However, that doesn’t appear to be the case, as a Vietnamese representative of the Thai conglomerate reportedly has said nothing has happened from its side. “They [Big C] are approaching retailers in the market to make the selling offer.”
“That is a normal process.”
A source close to Central Group’s activities in Vietnam said a deal between the Thai retailer and electronics appliance chain Pico had failed, prompting speculation that a Central Group takeover was on the cards.
Earlier last year it had acquired 49% of Nguyen Kim, a major electronics retailer in Vietnam.
Meanwhile, Berli Jucker is also eyeing Big C Vietnam after the billionaire Charoen Sirivadhanabhakdi-backed, listed company dropped its bid for Metro Cash & Carry in Vietnam.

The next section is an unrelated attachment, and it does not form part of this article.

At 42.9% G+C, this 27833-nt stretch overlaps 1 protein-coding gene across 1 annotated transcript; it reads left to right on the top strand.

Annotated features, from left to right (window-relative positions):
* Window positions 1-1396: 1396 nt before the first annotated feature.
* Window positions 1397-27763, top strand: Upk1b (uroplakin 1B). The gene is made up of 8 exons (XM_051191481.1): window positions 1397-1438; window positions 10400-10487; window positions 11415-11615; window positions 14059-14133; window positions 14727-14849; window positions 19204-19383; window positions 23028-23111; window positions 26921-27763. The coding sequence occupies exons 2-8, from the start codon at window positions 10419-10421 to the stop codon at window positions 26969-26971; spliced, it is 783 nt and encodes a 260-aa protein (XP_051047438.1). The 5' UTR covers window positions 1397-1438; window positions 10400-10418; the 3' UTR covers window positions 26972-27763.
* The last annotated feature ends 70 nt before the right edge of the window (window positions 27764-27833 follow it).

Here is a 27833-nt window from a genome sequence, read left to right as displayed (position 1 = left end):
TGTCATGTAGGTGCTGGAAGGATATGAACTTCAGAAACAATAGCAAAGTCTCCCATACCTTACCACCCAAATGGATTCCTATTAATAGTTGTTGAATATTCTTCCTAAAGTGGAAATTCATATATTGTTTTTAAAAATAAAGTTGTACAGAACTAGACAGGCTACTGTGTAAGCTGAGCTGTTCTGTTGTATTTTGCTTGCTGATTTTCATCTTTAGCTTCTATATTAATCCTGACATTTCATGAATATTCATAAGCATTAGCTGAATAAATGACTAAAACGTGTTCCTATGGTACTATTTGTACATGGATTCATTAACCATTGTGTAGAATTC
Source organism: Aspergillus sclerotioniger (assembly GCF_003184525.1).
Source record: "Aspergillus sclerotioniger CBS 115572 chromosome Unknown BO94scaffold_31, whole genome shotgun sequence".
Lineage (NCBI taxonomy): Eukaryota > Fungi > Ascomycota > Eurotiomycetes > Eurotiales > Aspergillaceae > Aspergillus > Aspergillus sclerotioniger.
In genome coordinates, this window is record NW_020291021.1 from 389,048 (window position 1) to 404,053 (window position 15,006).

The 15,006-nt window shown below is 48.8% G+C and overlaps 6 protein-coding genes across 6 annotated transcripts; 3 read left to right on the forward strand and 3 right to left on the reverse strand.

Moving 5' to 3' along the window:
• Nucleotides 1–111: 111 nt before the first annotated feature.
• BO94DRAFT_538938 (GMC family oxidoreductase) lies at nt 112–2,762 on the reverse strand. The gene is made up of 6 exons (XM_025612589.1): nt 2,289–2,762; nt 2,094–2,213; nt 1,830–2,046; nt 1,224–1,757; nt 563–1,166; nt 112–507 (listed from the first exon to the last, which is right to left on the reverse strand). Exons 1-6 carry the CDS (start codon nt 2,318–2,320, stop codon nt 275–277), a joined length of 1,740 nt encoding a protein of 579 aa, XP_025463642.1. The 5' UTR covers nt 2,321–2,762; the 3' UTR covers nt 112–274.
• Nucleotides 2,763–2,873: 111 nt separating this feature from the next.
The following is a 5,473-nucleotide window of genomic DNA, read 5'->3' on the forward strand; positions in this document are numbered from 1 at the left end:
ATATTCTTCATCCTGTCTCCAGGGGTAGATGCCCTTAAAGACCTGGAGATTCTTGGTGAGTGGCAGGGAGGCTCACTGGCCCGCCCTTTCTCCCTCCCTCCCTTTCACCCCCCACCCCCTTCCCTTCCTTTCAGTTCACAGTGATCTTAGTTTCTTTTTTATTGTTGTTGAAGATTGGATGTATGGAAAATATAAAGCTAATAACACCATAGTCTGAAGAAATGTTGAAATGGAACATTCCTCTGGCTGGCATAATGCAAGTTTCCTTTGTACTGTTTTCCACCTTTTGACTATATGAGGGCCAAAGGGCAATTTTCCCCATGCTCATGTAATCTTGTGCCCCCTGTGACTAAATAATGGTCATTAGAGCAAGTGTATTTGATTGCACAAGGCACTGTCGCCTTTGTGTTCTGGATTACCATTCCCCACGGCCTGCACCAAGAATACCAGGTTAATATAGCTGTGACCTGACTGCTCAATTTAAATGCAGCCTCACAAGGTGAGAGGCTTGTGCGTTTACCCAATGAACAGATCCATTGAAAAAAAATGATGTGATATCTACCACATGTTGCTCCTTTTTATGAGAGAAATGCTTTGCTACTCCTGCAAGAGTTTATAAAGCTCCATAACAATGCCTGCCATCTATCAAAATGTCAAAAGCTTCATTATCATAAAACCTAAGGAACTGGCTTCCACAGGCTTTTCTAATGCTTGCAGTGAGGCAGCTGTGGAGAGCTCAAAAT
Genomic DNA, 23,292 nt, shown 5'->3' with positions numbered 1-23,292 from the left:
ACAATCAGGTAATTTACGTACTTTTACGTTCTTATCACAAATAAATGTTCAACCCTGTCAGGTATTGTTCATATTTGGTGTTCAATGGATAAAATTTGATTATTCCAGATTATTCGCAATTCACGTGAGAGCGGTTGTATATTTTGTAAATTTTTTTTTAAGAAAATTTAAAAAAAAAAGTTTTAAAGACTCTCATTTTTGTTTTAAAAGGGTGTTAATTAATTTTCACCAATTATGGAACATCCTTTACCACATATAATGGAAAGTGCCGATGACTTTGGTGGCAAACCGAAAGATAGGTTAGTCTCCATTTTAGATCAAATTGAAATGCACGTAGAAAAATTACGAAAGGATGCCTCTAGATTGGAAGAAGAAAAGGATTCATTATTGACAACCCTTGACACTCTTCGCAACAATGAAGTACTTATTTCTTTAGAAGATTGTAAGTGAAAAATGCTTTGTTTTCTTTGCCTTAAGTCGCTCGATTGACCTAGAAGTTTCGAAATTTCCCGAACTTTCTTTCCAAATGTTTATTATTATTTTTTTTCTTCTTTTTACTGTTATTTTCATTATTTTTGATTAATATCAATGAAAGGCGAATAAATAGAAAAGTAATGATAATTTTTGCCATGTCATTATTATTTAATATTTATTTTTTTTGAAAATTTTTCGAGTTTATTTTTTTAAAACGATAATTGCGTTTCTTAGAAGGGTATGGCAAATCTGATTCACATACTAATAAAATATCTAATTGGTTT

On January 7, the German group announced it had sold the Vietnam-based wholesale unit to TCC Holding, another business of Sirivadhanabhakdi, for US$711 million (655 million euro).
Meanwhile, Singapore's Dairy Farm Group, the Republic of Korea (RoK)'s Lotte Group and Japanese retail group Aeon Co Ltd have also expressed interest in acquiring Groupe Casino’s stake in Big C Vietnam and Thailand.
Trying times for local firms after TPP
Besides its numerous benefits, the Trans-Pacific Partnership will bring a slew of challenges to the Vietnamese textile, apparel and footwear sectors.
Signed on February 4 in New Zealand, the historic Trans-Pacific Partnership (TPP) aims to boost trade between its 12 member countries by lowering tariffs. As the world’s major exporter of textiles, garments and footwear, Vietnam is expected to benefit greatly from the trade deal.